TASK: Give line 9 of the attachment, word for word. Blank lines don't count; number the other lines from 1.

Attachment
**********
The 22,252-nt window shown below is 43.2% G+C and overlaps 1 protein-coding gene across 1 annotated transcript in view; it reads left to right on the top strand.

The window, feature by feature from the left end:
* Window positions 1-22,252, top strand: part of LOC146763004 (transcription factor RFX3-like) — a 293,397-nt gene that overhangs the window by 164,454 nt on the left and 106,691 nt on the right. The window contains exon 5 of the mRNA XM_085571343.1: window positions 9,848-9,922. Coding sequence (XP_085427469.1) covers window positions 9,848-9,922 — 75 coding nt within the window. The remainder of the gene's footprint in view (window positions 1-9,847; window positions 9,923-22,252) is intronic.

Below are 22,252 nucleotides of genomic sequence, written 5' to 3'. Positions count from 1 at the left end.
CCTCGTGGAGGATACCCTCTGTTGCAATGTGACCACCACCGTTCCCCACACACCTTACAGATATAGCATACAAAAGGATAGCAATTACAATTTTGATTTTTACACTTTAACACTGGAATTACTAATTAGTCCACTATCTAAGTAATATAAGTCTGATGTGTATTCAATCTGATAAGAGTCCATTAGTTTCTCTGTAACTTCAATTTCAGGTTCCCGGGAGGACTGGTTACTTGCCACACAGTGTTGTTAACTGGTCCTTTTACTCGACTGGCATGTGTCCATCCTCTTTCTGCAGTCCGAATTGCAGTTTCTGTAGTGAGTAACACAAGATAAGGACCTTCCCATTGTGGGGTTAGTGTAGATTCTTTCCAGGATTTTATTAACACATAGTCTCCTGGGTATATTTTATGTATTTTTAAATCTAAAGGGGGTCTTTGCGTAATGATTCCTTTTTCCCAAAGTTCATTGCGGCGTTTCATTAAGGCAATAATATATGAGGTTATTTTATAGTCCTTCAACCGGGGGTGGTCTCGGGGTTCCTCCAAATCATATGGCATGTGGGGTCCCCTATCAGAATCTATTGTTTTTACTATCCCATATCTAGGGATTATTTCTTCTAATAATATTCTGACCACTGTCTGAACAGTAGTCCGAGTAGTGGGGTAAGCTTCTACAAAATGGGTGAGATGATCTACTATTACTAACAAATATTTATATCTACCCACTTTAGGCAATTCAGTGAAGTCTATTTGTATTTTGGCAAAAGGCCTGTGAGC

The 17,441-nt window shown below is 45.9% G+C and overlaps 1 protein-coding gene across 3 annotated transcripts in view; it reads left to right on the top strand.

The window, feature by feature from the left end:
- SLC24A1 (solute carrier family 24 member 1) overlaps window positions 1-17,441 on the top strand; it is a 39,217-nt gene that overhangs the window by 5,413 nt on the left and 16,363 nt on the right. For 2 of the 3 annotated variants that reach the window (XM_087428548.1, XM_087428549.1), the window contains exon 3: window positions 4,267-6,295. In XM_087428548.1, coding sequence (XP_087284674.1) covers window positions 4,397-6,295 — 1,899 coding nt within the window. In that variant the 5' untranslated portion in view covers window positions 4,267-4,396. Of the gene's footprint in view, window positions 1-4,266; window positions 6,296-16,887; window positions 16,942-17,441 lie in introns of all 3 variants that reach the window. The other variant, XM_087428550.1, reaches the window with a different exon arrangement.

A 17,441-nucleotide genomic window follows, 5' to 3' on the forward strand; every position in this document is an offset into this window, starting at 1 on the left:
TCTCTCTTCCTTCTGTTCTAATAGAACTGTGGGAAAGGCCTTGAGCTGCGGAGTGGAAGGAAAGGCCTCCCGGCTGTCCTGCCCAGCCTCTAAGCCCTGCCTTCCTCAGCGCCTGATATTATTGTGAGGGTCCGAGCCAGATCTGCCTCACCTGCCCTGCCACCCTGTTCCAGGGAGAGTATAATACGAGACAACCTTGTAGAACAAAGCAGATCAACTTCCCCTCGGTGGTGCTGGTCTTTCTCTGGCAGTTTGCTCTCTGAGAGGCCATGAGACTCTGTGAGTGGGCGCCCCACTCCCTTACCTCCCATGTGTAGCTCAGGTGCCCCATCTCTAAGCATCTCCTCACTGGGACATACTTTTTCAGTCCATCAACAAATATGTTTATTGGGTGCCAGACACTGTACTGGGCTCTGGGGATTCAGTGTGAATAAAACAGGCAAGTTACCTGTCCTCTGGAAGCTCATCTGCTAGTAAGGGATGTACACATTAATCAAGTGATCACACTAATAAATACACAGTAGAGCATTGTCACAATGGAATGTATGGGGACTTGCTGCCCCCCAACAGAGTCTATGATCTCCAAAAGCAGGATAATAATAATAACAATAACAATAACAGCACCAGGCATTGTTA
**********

A 17,441-nucleotide genomic window follows, 5' to 3' on the forward strand; every position in this document is an offset into this window, starting at 1 on the left: